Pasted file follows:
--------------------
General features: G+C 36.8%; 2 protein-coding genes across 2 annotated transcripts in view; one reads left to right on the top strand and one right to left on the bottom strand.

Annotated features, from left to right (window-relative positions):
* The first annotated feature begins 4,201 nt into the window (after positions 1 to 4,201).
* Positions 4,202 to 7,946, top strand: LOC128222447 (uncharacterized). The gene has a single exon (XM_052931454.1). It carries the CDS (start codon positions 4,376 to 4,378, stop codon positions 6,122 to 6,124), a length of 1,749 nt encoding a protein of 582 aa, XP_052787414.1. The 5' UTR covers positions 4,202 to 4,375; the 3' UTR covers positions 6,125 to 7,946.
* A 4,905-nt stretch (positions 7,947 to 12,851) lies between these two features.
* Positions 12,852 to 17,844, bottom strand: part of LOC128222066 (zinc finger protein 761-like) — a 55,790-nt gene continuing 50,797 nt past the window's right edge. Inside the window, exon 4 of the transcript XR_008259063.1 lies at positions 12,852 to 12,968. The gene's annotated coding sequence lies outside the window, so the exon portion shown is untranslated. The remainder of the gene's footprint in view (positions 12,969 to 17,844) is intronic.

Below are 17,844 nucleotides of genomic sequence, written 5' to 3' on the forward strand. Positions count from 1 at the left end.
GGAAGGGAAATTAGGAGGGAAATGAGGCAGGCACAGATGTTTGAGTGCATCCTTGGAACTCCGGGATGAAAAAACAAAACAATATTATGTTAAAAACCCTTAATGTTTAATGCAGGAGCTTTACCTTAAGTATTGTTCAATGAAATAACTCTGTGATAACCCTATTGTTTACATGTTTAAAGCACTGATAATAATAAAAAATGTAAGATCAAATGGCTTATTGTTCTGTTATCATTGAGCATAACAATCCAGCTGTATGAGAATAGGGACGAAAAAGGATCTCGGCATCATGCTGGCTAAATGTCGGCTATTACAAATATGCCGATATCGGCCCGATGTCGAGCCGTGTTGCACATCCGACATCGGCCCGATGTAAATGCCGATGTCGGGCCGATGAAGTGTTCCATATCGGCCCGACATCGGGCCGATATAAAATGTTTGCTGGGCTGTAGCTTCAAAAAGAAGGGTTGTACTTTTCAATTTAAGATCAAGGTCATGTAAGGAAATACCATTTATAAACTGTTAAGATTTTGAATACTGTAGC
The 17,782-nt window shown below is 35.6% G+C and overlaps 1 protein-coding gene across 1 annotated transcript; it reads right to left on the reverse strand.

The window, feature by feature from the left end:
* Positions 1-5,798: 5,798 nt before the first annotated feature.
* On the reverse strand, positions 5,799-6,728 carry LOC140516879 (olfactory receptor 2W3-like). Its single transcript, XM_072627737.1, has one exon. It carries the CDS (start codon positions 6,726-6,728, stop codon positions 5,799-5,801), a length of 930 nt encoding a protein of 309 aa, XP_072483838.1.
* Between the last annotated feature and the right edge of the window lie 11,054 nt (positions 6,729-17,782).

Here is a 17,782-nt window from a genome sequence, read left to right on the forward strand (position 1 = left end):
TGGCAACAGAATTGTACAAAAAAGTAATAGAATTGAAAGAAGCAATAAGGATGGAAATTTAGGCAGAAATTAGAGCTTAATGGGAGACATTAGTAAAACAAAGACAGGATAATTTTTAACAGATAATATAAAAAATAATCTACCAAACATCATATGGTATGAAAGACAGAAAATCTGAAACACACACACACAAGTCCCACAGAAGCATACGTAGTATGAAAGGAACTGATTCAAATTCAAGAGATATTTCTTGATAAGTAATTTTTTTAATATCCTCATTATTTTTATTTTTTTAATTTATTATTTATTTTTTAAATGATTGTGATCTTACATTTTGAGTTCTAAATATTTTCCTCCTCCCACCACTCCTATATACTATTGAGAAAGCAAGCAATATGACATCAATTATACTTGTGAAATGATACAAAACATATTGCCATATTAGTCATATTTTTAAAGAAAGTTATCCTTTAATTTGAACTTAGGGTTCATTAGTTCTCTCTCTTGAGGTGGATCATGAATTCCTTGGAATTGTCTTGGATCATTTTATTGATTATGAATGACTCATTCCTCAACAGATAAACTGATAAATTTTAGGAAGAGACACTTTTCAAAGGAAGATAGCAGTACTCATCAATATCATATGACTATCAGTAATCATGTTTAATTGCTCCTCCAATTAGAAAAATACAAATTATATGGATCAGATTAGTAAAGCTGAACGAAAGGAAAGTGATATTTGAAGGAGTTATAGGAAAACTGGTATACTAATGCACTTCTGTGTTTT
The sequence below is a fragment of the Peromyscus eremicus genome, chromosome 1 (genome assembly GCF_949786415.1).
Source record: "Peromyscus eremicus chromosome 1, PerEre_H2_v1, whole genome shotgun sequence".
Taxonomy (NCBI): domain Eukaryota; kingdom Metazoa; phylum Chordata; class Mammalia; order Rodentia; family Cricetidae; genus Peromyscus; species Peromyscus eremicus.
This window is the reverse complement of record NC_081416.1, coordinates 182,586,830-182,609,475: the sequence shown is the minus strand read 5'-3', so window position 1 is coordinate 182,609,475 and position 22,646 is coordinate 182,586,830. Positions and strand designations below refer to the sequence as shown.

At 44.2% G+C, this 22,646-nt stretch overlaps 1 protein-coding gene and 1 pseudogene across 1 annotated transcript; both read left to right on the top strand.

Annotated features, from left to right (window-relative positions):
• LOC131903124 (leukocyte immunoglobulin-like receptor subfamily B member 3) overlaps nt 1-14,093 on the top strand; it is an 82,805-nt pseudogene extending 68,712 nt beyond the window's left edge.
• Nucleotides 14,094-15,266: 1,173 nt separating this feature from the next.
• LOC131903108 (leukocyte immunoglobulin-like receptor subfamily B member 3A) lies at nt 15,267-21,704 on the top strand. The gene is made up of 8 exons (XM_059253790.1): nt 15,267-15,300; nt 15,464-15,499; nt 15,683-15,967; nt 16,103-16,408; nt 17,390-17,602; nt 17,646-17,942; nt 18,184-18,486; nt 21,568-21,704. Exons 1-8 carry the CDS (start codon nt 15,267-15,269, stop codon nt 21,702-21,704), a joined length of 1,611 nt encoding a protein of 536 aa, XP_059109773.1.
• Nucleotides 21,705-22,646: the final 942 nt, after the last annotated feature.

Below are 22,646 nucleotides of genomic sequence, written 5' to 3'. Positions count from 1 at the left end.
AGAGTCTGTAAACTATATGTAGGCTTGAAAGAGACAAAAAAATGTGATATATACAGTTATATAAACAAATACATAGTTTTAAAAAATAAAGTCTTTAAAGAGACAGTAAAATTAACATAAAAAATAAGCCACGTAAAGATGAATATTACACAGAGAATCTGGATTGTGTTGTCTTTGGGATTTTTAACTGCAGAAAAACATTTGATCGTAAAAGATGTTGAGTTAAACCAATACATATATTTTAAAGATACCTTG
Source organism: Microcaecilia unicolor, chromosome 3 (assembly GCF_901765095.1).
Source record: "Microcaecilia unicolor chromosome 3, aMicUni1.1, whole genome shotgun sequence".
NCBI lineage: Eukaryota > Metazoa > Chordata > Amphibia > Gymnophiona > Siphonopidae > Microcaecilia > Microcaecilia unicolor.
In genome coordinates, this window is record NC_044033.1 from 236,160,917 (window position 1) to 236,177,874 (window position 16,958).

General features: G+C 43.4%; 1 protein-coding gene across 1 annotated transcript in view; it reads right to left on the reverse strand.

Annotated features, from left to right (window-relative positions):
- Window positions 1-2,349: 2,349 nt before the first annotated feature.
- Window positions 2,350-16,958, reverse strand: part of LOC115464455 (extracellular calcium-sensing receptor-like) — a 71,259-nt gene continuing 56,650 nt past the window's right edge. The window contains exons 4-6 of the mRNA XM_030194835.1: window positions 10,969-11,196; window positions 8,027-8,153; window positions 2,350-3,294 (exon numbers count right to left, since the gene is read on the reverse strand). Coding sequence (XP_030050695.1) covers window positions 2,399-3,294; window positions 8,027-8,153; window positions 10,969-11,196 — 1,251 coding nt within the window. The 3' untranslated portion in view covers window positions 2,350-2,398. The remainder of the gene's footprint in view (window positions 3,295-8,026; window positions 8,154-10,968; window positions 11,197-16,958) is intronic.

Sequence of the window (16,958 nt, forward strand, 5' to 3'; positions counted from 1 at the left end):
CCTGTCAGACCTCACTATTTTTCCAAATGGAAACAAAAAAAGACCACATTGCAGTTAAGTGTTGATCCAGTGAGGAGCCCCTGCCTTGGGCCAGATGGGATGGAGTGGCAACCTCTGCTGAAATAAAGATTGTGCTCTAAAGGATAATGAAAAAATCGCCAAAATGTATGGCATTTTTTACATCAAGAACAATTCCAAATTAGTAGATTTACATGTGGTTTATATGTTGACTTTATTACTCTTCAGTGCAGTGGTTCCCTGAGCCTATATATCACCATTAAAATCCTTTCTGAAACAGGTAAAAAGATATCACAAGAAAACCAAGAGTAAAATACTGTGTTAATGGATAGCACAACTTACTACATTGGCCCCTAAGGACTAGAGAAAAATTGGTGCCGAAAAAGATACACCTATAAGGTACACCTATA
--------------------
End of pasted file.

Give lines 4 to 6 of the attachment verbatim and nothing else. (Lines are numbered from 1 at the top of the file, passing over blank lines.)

* Positions 4,202 to 7,946, top strand: LOC128222447 (uncharacterized). The gene has a single exon (XM_052931454.1). It carries the CDS (start codon positions 4,376 to 4,378, stop codon positions 6,122 to 6,124), a length of 1,749 nt encoding a protein of 582 aa, XP_052787414.1. The 5' UTR covers positions 4,202 to 4,375; the 3' UTR covers positions 6,125 to 7,946.
* A 4,905-nt stretch (positions 7,947 to 12,851) lies between these two features.
* Positions 12,852 to 17,844, bottom strand: part of LOC128222066 (zinc finger protein 761-like) — a 55,790-nt gene continuing 50,797 nt past the window's right edge. Inside the window, exon 4 of the transcript XR_008259063.1 lies at positions 12,852 to 12,968. The gene's annotated coding sequence lies outside the window, so the exon portion shown is untranslated. The remainder of the gene's footprint in view (positions 12,969 to 17,844) is intronic.